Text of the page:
Sinclair Provides New Details of Its NextGen TV Plans
Sinclair CEO Chris Ripley and other executives discussed their data casting trial with USSI Global and the rollout of HDR broadcasts to 28 markets using 3.0 broadcasts at the 2022 NAB Show
LAS VEGAS—At the start of the 2022 NAB Show, Sinclair Broadcast Group executives provided a detailed update to their NextGen TV plans, providing new details about their work with USSI Global on a datacasting trial to deliver video and data to electronic vehicle (EV) charging stations, the rollout of HDR broadcasts in 28 markets that have 3.0 signals and a new hybrid broadcast app.
The executives laid out those plans on Saturday April 23 during an 2022 NAB Show (opens in new tab) press conference at the Las Vegas Convention Center.
“Our industry has reinvented itself to have a seat at the data distribution table,” said Chris Ripley, president and CEO of Sinclair, referring to the transition to the IP-based NextGen TV standard.
The trial with USSI Global will begin in West Palm Beach, Fla., with two charging stations equipped to receive and display “curated, targeted and unique programming” delivered over the air via NextGen TV, said Ripley.
The federal government has a goal of completing national deployment of EV charging stations by 2035 and has allocated billions of dollars to the effort.
USSI Global is hoping to leverage the local presence of Sinclair stations, local content reformatted for the kiosks and the relationships broadcasters have with local advertisers to one day generate new OTA-derived revenue, said Ted Korte, vice president of technology and engineering at USSI Global.
“Imagine you have a display on the street that tells you what’s going on,” said Korte, adding that the trial is intended to learn what is the best way to go forward with how the kiosks could be used nationally. “…[W]e are pretty excited about it.”
Central to a national deployment is a core network that broadcasters could use to distribute data from market-to-market, said Ripley.
Local stations would use the network to enable a national footprint for data delivery while maintaining their free OTA telecasts.
Sinclair has been working on such a network internally for a decade, said Mark Aitken, vice president of Advanced Technology at Sinclair and president of ONE Media 3.0, adding that ongoing work by the ATSC to lay the groundwork for a core network is attracting interest from “a number of larger players.”
“I think you are going to see over the next two to three months coming out of the ATSC a blossoming of that activity to develop a core network for not just television broadcast but a data flow.”
Broadcast App and More
Sinclair also announced it is making its broadcast app development toolset available for free with an open license “to all that require it,” said Ripley.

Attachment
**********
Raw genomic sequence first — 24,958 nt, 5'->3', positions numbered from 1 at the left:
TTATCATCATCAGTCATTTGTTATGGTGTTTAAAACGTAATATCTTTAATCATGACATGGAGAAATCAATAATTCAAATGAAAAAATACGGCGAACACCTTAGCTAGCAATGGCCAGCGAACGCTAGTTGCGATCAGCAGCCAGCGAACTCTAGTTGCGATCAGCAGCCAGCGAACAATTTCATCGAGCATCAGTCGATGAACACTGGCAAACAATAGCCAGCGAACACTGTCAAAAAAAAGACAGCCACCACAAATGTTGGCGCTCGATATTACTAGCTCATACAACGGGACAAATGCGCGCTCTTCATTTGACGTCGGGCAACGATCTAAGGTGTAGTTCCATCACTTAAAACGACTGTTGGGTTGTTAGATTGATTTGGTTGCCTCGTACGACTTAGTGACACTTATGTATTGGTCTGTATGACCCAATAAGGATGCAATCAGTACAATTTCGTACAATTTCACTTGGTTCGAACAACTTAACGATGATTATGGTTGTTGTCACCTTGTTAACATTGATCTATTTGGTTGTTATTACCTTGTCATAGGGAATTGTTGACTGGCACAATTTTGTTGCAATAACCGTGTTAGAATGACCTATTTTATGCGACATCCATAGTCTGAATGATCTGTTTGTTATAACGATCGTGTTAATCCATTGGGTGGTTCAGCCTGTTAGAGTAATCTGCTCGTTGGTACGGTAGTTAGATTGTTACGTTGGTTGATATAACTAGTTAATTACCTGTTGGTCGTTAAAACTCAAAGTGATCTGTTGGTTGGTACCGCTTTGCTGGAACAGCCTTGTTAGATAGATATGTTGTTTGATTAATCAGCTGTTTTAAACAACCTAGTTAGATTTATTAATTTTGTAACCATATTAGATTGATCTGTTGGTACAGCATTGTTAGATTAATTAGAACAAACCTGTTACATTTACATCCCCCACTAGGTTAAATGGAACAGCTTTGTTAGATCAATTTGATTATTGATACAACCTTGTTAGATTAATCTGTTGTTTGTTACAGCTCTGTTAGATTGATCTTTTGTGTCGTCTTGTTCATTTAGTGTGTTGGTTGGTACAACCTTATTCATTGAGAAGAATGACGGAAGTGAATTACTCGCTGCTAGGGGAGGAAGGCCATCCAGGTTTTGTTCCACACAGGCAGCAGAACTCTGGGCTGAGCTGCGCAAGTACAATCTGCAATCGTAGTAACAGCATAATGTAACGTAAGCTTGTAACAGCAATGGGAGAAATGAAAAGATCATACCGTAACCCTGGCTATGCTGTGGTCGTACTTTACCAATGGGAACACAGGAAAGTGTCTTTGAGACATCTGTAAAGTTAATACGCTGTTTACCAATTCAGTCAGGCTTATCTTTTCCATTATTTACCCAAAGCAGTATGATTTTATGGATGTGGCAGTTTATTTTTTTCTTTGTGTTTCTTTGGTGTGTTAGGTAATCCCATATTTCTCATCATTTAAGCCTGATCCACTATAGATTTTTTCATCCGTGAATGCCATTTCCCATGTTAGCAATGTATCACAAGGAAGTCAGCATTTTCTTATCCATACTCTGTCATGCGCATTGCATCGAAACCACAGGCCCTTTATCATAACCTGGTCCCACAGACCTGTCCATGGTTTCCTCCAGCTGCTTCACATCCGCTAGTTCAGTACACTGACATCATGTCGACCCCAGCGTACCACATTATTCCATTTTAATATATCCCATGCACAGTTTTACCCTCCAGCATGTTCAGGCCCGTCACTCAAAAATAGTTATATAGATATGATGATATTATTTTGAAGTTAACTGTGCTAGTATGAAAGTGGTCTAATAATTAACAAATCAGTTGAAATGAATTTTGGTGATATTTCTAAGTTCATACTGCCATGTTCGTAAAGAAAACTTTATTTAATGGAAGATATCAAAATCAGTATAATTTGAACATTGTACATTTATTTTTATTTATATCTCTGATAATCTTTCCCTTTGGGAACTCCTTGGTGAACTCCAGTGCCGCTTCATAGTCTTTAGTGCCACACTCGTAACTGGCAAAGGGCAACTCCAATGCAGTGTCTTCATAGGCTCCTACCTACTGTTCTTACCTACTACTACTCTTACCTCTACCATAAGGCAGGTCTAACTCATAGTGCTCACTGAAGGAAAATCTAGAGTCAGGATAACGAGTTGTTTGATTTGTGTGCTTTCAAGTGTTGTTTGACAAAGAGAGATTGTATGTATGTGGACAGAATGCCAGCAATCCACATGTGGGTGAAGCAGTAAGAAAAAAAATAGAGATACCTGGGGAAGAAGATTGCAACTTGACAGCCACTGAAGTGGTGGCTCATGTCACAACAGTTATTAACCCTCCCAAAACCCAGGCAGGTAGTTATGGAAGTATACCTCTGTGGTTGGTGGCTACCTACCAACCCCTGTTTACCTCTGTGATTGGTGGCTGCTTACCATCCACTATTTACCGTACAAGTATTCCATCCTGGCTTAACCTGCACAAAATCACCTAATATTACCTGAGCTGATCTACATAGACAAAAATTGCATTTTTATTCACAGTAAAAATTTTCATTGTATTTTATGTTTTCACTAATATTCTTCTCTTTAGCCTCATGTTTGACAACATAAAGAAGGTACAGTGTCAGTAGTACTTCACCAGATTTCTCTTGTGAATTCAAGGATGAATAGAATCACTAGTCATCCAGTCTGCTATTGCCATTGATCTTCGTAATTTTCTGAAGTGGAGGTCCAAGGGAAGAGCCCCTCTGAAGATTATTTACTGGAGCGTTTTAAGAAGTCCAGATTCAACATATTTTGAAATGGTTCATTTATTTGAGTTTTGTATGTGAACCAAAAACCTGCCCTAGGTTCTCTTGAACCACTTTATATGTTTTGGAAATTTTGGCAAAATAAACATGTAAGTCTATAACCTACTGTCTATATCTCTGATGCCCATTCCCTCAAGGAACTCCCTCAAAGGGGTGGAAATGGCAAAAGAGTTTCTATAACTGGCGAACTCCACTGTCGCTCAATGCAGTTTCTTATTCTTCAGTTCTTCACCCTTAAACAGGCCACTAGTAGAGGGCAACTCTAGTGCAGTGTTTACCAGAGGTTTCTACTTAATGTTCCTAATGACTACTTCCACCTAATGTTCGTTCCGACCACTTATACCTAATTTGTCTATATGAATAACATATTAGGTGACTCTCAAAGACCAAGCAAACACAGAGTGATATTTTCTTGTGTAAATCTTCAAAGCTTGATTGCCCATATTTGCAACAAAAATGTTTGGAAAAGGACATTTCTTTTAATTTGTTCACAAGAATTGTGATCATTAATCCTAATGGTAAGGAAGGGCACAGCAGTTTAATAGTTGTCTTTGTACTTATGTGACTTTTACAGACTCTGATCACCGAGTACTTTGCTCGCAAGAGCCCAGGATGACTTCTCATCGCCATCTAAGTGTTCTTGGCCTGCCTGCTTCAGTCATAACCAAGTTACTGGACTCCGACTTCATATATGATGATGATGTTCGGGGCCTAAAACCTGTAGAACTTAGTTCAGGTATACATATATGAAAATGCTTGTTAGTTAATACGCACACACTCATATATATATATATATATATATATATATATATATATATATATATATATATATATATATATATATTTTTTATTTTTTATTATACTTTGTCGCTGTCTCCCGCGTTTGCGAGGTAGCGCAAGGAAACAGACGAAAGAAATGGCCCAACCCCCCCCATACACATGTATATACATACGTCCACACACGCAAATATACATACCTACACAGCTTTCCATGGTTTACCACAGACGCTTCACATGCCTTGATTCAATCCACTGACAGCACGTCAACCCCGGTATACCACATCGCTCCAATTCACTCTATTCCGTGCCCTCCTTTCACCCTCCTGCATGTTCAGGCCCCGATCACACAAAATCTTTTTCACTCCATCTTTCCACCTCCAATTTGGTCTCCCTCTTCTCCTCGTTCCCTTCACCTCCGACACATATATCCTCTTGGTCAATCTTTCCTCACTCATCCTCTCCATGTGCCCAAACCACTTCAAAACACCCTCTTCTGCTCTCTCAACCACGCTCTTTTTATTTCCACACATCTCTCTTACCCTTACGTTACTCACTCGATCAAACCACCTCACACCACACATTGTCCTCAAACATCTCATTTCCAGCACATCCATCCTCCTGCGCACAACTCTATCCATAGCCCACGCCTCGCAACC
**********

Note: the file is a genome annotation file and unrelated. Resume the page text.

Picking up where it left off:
A broadcast app is considered critical to enabling interactivity on fixed and mobile devices, he said.
“We want a common approach to integrating our services with other broadcasters. Having a common broadcast app that all users can help refine is a most efficient way to proceed, and we are happy to provide the seeds to that process,” he said.
Holding up a mobile phone, Ripley also discussed efforts to bring 3.0 to wireless phones. An ongoing trial in Bangalore, India, is examining the direct-to-mobile capabilities of NextGen TV, he said.
Sinclair, which has a financial stake in Saankhya Labs, maker of 3.0 receiver chips, also highlighted the acquisition of a controlling interest in the lab by Tejas Networks, which is owned by Tata Motors.
“It [Saankhya Labs] now has enormous resources of a premiere international company that recognizes the promise of NextGen and the benefits to the Indian market,” he said.
Aiken also touted HDR broadcasts as another selling point for NextGen TV broadcasting, noting that those HDR broadcasts were already available in 28 markets where NextGen TV signals have been launched.
“The ability to offer differentiated content on the 3.0 that a platform is one of its primary advantages,” said Aiken. “There are many things we're doing here, but one example is the work that we're doing with respect to HDR with advanced HDR by Technicolor. The reason we're doing that is so that we can bring a substantially increased viewing experience to the television programming that we can offer. We've got activities going on, coupled with Bally Sports with respect to HDR. Today there are 28 markets offering that today, 3.0 markets that are offering HDR content. So the ability to provide differentiated content, better content, broadcast that providing more engagement, more stickiness, to the nature of the programming is going to drive” a lot of interest.
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Phil Kurz is a contributing editor to TV Tech. He has written about TV and video technology for more than 30 years and served as editor of three leading industry magazines. He earned a Bachelor of Journalism and a Master’s Degree in Journalism from the University of Missouri-Columbia School of Journalism.